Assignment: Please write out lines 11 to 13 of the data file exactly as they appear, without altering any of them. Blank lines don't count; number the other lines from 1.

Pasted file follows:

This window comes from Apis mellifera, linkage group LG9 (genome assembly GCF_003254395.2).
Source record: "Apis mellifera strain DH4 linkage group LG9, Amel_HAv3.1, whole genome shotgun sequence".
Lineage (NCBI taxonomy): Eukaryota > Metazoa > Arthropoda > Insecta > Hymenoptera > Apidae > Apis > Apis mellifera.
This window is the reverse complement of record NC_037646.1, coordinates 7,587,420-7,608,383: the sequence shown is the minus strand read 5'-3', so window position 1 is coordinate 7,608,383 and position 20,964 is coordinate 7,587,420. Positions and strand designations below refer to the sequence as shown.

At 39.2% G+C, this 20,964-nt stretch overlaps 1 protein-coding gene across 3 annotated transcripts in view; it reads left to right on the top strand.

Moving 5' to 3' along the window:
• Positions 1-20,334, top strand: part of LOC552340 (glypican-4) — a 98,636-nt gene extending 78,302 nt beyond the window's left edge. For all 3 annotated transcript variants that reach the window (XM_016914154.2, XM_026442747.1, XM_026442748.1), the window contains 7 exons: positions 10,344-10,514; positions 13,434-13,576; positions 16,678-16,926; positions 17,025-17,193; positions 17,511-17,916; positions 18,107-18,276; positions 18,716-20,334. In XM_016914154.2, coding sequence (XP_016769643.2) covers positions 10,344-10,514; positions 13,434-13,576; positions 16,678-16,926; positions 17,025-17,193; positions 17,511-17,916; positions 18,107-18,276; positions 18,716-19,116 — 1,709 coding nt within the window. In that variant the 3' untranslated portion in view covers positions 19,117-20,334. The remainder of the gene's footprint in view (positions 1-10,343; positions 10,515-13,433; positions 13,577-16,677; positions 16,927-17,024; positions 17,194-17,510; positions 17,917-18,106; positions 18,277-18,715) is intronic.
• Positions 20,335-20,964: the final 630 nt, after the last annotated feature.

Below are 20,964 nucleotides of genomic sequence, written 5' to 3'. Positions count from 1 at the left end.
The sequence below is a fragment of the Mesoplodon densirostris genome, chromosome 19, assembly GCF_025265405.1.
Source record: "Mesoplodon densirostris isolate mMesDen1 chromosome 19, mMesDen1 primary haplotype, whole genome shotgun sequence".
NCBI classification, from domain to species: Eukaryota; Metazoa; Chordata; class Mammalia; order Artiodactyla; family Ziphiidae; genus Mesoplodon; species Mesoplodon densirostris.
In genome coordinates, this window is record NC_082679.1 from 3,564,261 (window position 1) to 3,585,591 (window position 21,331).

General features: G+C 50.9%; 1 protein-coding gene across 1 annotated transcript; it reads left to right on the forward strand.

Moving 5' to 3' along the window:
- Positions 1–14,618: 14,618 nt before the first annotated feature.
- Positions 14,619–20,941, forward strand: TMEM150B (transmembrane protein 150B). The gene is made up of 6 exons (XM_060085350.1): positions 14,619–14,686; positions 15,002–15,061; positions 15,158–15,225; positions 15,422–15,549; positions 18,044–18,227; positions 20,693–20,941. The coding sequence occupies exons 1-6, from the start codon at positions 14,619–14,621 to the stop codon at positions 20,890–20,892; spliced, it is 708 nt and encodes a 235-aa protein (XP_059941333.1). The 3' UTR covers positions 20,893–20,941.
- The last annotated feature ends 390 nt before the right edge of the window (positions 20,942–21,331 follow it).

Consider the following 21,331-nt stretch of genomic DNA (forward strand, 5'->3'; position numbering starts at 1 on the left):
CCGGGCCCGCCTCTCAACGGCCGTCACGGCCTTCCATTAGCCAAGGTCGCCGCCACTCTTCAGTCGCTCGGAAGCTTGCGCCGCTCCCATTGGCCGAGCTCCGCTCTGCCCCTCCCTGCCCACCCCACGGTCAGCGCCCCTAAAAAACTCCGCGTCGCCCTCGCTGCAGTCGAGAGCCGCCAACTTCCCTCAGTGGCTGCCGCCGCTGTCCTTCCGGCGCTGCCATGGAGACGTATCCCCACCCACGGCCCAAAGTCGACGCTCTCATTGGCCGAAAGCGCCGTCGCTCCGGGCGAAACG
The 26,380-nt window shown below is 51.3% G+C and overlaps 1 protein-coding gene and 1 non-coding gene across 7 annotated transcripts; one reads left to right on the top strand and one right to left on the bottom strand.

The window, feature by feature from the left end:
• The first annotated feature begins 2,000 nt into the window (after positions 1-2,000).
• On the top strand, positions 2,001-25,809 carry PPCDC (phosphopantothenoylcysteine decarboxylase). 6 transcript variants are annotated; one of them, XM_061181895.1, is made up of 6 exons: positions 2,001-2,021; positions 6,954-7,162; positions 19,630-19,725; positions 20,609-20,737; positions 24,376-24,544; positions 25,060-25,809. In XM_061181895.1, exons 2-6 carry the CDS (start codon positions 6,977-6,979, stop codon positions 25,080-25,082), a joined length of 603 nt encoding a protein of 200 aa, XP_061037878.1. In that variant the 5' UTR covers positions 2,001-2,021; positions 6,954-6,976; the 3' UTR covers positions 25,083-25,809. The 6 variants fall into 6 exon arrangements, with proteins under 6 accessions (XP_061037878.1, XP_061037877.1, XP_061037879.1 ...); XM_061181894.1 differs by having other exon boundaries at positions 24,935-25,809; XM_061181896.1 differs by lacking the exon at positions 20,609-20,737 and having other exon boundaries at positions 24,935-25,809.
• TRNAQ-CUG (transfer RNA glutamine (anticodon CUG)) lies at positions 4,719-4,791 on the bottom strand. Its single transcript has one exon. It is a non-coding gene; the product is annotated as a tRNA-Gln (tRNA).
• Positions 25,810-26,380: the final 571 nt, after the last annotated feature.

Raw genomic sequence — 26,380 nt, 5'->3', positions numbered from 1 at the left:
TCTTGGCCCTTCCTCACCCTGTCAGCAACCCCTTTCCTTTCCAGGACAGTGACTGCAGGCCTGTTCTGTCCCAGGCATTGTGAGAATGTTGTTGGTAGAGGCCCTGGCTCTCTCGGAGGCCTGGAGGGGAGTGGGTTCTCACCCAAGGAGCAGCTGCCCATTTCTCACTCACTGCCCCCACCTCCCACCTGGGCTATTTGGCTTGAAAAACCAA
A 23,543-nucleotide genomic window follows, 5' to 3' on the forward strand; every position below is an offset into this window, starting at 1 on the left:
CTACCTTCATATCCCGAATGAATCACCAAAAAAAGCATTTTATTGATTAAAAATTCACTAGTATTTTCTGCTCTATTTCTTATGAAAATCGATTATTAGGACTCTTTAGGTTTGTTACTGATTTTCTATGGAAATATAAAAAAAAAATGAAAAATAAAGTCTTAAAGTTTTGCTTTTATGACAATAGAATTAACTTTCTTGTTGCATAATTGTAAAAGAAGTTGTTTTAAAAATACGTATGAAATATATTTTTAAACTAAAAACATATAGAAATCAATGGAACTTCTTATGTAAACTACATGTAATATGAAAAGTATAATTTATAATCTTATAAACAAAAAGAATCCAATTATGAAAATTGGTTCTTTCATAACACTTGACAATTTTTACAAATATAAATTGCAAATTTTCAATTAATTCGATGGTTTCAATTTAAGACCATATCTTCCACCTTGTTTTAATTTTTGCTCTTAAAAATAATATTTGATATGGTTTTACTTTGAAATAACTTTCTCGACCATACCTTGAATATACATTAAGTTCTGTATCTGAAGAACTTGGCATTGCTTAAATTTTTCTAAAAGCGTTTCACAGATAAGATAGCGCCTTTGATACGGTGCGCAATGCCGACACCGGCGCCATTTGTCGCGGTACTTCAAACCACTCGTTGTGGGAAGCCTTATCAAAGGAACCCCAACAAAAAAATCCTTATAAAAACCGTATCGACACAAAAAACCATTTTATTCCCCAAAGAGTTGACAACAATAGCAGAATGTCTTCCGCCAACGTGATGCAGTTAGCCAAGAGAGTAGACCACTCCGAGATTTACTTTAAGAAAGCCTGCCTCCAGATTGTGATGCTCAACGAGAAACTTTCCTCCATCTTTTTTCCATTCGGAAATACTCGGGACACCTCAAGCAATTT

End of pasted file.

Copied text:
Source record: "Mesoplodon densirostris isolate mMesDen1 chromosome 19, mMesDen1 primary haplotype, whole genome shotgun sequence".
NCBI classification, from domain to species: Eukaryota; Metazoa; Chordata; class Mammalia; order Artiodactyla; family Ziphiidae; genus Mesoplodon; species Mesoplodon densirostris.
In genome coordinates, this window is record NC_082679.1 from 3,564,261 (window position 1) to 3,585,591 (window position 21,331).